Full episode: Market Call for Friday, January 15, 2021
Darren Sissons, vice president and partner at Campbell, Lee & Ross
FOCUS: global and technology stocks
2021 will be a busy year, with four significant catalysts on the horizon for investors to consider:
First, the disconnect between Main Street and Wall Street has never been so pronounced. Given the fact large swathes of workers in most countries are still working from home, the underlying economic fundamentals are very weak. Indexes in all markets should be significantly lower. Applying a “dogs of the Dow” lens, the major winners in 2020 are unlikely to be major winners going forward. Similarly, sectors that lost ground in 2020 will likely see in-bound fund flows as the recovery broadens.
Second, the return of the professional politician. The new U.S. president will usher in a more normalized and saner U.S. administration. Nevertheless, old American insecurities such as the concern around the rising economic and military might of China won’t dissipate anytime soon. Comments from Republican Party veterans, including Newt Gingrich, on the failure of U.S. foreign policy during the Donald Trump administration, noted the need for a smarter, more pragmatic and forward-looking relationship with China. That understanding by senior Democrats and Republicans alike coupled with career politician Joe Biden at the helm suggests improved U.S. geopolitical relations moving forward. This bodes well for global investors over the next four years.
Third, it’s all about the vaccine. Vaccine roll-out will differ from country to country. To date, the nations with better COVID management protocols have seen significant improvements in their economy. New Zealand, for example, saw a 14 per cent improvement in their most recent GDP print. That strong GDP growth trend should be broadly reflected in other nations as vaccine roll-outs progress and the world gradually returns to a more normalized environment. Another anecdotal observation from the better COVID-managing nations is the acceleration of discretionary consumption as consumers began deploying their lockdown savings.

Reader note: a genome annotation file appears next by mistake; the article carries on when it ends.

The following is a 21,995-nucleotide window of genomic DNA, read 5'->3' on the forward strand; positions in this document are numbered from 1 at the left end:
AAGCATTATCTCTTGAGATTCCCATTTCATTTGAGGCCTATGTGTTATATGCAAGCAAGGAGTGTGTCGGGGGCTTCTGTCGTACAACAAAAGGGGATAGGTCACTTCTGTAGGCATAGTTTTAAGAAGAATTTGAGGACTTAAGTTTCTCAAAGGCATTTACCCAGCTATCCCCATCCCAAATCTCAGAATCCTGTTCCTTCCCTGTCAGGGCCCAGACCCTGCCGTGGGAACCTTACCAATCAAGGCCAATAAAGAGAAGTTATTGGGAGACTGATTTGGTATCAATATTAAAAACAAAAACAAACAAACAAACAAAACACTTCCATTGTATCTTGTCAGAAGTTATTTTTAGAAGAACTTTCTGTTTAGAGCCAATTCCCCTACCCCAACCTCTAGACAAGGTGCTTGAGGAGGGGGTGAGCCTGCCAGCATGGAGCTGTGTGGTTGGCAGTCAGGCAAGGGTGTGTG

TINA (“there is no alternative”) will continue to drive the markets. The absence of a fixed-income yield of any significance continues to drag on portfolio returns. Low interest rates, which have been with us since the global financial crisis, are now the lowest in my lifetime. Cheap debt and mortgages in the 1.7 per cent range for a five-year fixed term will over the foreseeable future continue driving capital into equities and real estate. Coupling the TINA dynamic with the substantial COVID-related fiscal and monetary stimulus should provide a supportive backdrop for equities in 2021.
Alibaba is an asset-light business model that benefits from a defensive moat and operates in a structural growth market. There’s a substantial valuation discount versus U.S. peers, so global fund flows will be a catalyst. Revenue and net income grew at an average annualized rate of 46 and 32 per cent respectively over the last five years. It’s got a strong balance sheet and an annualized Canadian five-year total return of 24 per cent.
Linde is a well-managed German-U.S. multinational offering global exposure to the industrial gases market, which tracks global GDP. Dividend currently yields 1.5 per cent and has grown at an average of 10.6 per cent in Canadian dollars for 10 years. The December 2016 merger of Praxair with Linde has been a major earnings catalyst with further gains from scale and scope of operations expected. A pipeline of new projects will also drive higher earnings looking forward. The company is a key beneficiary of hydrogen as a fuel source, so it will benefit from the ESG thematic. In Canada, the company has averaged a total return of 10.8 per cent per annum for 15 years.
Medtronic is the largest med-technology company by revenue. Its dividend, which currently yields two per cent, has risen annually for 42 consecutive years. It operates in structural growth healthcare markets and augments that growth through tuck-in acquisitions. Revenue and net income grew at an average annualized rate of 9.1 per cent and 8.5 per cent, respectively over the last 10 years. It’s got a strong balance sheet and an average annualized Canadian five-year total return of 9.4 per cent.
PAST PICKS: January 13, 2020
Automatic Data Processing (ADP NASD)
- Then: $172.36
- Now: $160.52
- Return: -7%
- Total Return: -5%
HSBC Holdings (HSBC NYSE) HSBC was sold March 31, 2020 following the U.K. Bank Regulator’s cancellation of all U.K. bank dividends.
- Then: $38.52
- Now: $27.43
- Return: -29%
- Total Return: -29%
Vodafone (VOD NASD)
- Then: $19.70
- Now: $17.35
- Return: -12%
- Total Return: -7%
Total Return Average: -14%